The idea that bitcoin’s underlying distributed ledger technology can somehow be divorced from bitcoin’s digital currency has been the subject of debate for some time, and was again the focus of a new article written by directors at technology consulting firm Accenture.
In a new post for CIO Journal, Accenture managing directors Owen Jeff and Sigrid Seibold offered their thoughts on how institutions can begin leveraging the technology in “corporate environments” and “financial marketplaces”.
Jeff and Sigrid asserted that, due to the high cost of paying for transactions that require anonymous consensus, blockchains need to evolve beyond the need for a native token. The critique is notable in its similarity to arguments popularized by the industry’s more critical thought leaders like Tim Swanson and Robert Sams that center on the cost of distributed mining.
Jeff and Sigrid wrote:
“To be used by financial institutions, including capital markets firms and insurers, blockchains must supplant the costly methods introduced by bitcoin with a mechanism that guarantees security, privacy and speed without paying for anonymous consensus.”
The Accenture representatives suggested one solution could be permissioned distributed blockchains, of which Ripple may be the most notable example.
The piece goes on to ask a number of other questions that all hit upon a growing divide in the industry. Bitcoin proponents have long argued that bitcoin – or some cryptocurrency – is essential to the design of a blockchain, as blockchains require a mechanism to incentivize distributed recordkeeping, a process that on the bitcoin network is facilitated by largely anonymous miners.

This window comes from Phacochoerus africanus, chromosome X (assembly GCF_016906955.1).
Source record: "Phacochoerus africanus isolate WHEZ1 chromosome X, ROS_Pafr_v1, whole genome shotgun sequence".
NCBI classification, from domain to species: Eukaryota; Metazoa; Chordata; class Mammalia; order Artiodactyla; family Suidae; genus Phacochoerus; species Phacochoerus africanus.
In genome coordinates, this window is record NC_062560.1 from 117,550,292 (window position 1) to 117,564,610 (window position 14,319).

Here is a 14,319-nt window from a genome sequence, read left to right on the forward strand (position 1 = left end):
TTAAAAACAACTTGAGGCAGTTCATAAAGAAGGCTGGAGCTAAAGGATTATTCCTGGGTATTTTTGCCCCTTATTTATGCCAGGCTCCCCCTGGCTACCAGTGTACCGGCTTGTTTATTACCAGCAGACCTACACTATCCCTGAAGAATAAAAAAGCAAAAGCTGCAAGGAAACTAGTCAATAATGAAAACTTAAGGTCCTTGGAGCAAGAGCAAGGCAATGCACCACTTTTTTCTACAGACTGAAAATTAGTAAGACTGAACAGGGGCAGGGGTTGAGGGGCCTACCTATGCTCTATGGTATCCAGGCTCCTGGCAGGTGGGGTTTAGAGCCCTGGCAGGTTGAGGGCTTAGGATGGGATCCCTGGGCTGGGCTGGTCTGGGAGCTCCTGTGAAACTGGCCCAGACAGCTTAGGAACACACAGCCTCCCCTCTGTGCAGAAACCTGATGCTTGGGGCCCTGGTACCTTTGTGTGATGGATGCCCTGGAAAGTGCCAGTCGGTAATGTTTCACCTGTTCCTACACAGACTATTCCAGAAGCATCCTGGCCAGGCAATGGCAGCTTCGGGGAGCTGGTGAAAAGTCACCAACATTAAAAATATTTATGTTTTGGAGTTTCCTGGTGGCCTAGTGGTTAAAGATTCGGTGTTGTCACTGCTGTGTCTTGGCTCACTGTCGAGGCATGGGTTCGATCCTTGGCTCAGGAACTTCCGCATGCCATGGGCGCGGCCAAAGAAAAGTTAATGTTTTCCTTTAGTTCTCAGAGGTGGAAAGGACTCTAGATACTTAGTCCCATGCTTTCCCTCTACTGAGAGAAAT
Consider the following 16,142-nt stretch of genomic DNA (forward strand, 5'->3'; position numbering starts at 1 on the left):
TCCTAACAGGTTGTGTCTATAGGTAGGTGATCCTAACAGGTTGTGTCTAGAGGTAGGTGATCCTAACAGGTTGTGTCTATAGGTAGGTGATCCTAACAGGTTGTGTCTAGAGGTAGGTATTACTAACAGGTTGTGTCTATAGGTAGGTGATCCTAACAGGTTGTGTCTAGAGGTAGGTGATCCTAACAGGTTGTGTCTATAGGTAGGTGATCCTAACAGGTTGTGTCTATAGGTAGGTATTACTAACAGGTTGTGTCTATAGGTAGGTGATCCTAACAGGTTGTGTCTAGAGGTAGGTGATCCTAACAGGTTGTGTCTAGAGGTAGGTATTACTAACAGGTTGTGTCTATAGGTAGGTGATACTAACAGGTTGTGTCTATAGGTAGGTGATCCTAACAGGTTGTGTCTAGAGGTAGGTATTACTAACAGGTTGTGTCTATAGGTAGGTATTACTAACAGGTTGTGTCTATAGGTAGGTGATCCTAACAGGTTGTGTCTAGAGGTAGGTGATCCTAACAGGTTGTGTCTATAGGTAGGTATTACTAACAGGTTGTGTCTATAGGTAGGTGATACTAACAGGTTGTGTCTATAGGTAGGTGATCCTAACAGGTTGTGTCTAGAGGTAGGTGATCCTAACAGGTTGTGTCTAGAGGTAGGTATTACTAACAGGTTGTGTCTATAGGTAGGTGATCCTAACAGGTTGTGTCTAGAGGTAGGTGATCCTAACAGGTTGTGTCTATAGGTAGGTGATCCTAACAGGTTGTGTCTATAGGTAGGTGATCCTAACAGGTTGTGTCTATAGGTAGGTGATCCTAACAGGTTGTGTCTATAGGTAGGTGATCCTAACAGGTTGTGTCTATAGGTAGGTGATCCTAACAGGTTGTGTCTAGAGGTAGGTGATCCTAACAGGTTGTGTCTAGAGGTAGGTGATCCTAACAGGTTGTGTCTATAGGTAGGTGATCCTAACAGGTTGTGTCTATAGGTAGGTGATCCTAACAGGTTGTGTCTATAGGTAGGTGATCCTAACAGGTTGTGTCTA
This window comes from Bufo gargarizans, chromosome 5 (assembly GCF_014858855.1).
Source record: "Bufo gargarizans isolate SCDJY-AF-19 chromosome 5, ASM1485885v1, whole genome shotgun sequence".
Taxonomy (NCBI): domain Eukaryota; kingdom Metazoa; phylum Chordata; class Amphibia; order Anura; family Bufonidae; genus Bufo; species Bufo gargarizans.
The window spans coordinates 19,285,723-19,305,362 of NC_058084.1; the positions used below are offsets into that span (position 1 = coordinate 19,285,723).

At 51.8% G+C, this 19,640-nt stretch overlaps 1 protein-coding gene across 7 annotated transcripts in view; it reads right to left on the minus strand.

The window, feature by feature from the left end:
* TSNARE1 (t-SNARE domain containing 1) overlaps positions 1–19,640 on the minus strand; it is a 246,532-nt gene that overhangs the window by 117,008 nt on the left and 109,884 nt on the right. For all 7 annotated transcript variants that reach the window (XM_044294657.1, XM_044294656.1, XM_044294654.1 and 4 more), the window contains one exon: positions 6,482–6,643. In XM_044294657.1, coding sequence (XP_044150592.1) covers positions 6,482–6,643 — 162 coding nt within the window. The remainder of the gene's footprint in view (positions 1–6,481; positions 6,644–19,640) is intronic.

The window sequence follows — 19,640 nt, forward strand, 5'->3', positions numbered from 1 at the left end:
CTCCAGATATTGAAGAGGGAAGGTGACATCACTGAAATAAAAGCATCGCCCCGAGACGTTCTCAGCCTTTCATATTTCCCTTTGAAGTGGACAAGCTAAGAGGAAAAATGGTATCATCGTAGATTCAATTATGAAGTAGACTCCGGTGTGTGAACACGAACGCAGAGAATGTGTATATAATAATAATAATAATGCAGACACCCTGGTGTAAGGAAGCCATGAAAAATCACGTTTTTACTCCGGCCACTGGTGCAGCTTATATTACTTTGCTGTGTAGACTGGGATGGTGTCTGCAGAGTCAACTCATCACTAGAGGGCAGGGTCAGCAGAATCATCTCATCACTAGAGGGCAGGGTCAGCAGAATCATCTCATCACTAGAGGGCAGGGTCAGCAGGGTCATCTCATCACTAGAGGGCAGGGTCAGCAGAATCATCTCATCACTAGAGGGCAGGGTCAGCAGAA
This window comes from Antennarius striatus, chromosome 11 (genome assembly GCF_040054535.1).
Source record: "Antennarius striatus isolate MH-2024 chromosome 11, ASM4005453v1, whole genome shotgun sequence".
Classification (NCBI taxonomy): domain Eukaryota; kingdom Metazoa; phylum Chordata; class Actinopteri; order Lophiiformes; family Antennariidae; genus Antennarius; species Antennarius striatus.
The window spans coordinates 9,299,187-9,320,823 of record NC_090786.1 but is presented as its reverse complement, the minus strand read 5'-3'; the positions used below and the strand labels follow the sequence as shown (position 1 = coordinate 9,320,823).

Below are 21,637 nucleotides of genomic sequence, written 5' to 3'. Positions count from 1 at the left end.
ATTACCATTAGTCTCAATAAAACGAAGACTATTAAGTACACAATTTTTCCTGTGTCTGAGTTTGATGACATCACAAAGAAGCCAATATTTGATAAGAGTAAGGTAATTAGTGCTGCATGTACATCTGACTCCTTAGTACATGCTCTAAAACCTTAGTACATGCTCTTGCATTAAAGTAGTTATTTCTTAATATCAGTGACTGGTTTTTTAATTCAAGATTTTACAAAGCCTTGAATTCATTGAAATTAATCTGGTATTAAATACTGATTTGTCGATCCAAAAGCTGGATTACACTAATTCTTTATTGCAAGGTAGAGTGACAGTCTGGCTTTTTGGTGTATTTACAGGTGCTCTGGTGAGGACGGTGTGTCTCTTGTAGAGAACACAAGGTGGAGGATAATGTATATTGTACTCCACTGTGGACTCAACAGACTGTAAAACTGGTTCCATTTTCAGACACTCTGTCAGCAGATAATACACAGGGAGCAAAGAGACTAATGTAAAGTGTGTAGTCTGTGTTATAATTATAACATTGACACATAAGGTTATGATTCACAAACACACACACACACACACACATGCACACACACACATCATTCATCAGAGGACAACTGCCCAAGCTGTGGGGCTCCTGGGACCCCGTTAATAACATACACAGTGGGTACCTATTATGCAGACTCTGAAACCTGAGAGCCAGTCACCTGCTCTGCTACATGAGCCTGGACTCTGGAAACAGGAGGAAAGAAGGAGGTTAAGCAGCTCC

Financial institutions, however, seem interested in exploring alternative private networks for such functionality, or solutions that allow for transaction validators to be known.
Accenture has previously made its interest in the technology public, most recently in its appeal for the UK government to more strongly regulate digital currency wallet providers.
Migrating to blockchain
Obstructing the growth of the technology, the writers said, will also be key decisions by people outside the technology ecosystem. This includes overcoming what they called the lack of regulation surrounding the industry and a lack of clarity as to whether smart contracts would be enforceable by law.
Of note given the recent interest by groups like Nasdaq is that the Accenture employees go on to raise the question of how traditional asset classes might be migrated to a blockchain-based network. Jeff and Sigrid, for example, asked how such assets could be given a clear title and when such a blockchain would begin its recordkeeping.
Still, the authors were, on the whole, optimistic about the idea of distributed ledgers, concluding that the technology presents an “enormous opportunity” for the world’s banks and financial institutions should it overcome these challenges.
Ultimately, the writers went so far as to predict a future where those who did not investigate the technology early were ultimately unable to compete, concluding:
“As seats at the table become fewer, only the companies and banks who embraced blockchain’s potential early will remain. Blockchains will bring disruption and displacement, but for the early movers, it will also bring opportunity and growth.”